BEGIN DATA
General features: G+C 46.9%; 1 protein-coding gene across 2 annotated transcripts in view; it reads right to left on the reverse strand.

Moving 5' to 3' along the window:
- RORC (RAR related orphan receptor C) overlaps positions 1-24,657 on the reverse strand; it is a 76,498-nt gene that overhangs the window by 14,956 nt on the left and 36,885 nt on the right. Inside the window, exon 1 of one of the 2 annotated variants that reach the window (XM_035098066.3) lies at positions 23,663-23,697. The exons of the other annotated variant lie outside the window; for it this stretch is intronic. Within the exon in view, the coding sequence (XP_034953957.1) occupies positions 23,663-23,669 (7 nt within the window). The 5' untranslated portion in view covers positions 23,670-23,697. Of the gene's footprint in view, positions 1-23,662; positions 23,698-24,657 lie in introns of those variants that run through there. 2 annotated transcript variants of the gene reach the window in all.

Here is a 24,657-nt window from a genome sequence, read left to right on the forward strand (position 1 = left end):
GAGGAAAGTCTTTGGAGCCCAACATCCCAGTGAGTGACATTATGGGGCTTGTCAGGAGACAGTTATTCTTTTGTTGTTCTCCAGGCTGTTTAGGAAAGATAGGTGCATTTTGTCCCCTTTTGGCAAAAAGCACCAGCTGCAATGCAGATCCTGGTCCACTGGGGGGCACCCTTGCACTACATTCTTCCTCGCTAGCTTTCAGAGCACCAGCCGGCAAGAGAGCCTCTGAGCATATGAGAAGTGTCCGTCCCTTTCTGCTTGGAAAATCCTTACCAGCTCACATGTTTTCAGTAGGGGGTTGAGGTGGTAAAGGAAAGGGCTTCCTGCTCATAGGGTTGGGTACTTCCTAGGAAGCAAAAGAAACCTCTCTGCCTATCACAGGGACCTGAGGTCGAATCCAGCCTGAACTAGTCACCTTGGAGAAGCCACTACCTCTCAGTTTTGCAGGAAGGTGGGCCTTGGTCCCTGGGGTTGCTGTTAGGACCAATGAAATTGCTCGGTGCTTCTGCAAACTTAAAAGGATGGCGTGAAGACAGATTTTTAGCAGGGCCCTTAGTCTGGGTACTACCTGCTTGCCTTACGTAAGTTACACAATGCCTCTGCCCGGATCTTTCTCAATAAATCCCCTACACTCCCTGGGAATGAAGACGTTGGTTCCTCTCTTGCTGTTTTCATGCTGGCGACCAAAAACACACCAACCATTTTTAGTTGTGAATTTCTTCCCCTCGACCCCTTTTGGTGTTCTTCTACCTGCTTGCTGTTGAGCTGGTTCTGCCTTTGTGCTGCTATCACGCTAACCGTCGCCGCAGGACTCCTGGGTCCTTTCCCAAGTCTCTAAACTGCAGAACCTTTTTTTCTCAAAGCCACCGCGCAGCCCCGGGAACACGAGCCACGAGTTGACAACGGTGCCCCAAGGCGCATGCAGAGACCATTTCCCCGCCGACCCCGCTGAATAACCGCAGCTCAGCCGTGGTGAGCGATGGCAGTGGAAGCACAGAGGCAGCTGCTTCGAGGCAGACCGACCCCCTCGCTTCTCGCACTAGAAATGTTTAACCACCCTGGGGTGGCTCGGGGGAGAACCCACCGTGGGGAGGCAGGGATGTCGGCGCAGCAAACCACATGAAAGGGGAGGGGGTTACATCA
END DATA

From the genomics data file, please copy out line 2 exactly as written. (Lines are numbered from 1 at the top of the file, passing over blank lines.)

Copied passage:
Moving 5' to 3' along the window: